Departments' graduate courses
Course start and periodicity may vary. Please see details for each course for up-to-date information. The courses are managed and administered by the respective departments. For more information about the courses, how to sign up, and other practical issues, please contact the examiner or course contact to be found in the course information.
Introduction to Model Predictive Control for Linear and Hybrid Systems
- Course code: FSSY050
- Course higher education credits: 7.5
- Department: ELECTRICAL ENGINEERING
- Graduate school: Signals and Systems
- Course is normally given: Every second year. The course will be given spring 2019.
- Language: The course will be given in English
In constrained control problems, states and input variables are subject to physical and/or design constraints for which traditional control laws can be inadequate. In Model Predictive Control (MPC), instead, a fixed control law is replaced by an on-line optimization performed over a receding horizon. As consequence, MPC can deal with almost any time-varying process, constraints and specifications over a future horizon, limited only by the availability of real-time computational power. In the last few years, tremendous progresses have been made. For example, methods have emerged to handle hybrid systems, i.e., systems comprising both continuous and discrete components. Moreover, it is now possible to perform most of the MPC computation off-line thus reducing the control law to a simple look-up table.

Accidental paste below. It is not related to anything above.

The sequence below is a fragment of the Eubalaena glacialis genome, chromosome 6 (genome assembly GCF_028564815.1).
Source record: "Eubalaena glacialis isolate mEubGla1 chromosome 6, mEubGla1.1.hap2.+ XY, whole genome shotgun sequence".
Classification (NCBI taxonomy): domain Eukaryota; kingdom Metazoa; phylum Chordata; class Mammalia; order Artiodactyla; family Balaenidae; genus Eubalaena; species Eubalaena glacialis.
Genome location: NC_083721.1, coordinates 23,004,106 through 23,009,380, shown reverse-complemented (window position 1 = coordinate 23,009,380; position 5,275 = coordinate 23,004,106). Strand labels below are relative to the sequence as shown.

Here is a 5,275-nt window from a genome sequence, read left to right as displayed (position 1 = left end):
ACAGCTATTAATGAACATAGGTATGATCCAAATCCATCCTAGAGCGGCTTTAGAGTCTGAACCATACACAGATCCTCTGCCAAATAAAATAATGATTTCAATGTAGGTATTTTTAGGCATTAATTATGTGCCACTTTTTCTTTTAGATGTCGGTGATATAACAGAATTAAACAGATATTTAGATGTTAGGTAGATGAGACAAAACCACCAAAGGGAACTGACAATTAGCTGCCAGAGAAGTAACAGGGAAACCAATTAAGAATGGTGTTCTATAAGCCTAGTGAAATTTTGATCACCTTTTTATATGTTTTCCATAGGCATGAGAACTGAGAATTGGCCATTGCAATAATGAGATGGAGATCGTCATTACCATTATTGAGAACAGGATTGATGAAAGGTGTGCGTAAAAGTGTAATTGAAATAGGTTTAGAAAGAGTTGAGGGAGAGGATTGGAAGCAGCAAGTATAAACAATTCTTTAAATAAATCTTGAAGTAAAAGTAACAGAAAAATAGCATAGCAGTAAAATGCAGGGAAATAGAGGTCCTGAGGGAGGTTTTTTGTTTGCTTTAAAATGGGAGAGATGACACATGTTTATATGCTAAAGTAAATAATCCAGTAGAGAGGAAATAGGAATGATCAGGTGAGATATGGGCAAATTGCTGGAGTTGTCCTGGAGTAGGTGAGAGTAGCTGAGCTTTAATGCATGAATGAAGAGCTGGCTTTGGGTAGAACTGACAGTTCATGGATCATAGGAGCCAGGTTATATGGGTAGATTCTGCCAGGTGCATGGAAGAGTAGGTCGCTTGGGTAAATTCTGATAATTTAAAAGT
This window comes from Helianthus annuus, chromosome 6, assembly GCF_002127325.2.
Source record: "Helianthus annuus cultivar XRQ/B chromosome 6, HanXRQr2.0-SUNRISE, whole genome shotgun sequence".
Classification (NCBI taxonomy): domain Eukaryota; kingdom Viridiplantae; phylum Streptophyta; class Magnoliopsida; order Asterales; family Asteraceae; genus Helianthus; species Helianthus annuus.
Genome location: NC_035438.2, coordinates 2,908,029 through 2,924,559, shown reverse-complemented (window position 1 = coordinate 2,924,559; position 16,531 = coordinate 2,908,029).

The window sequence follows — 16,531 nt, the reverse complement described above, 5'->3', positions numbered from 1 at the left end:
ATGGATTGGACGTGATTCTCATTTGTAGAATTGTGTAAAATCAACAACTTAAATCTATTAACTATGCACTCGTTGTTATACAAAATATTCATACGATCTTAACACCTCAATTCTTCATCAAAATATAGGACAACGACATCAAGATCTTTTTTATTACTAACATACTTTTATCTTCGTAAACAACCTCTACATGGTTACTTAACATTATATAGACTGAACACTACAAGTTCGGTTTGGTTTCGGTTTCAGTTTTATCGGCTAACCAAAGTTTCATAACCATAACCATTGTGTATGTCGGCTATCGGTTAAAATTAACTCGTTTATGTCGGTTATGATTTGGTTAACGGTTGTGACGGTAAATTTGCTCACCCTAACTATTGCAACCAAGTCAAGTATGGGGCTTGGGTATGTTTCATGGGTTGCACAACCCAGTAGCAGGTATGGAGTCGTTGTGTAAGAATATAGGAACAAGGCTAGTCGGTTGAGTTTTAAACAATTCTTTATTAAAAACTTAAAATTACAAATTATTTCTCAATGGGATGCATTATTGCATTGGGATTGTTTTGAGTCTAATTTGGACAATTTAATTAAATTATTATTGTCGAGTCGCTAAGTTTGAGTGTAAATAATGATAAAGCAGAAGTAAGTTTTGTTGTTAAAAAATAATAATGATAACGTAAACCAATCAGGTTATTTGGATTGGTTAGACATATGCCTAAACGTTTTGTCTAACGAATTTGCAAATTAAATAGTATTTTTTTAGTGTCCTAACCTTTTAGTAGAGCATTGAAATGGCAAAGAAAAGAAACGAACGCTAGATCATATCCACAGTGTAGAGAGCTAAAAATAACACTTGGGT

The first part of the course is an overview of advanced concepts of system theory and optimization, including hybrid systems and multi-parametric programming. In the second part we will show how these concepts are utilized to derive MPC algorithms and to establish their properties.
The course will be given in Lp1, with four hours of lecture per week, on Tuesdays and Thursdays, 10 am-12 pm in Lunnerummet and weekly homeworks. Prerequisites are basics of optimization, matrix analysis, theory of linear systems and basic and optimal control theory.
Telephone: 031-772 1803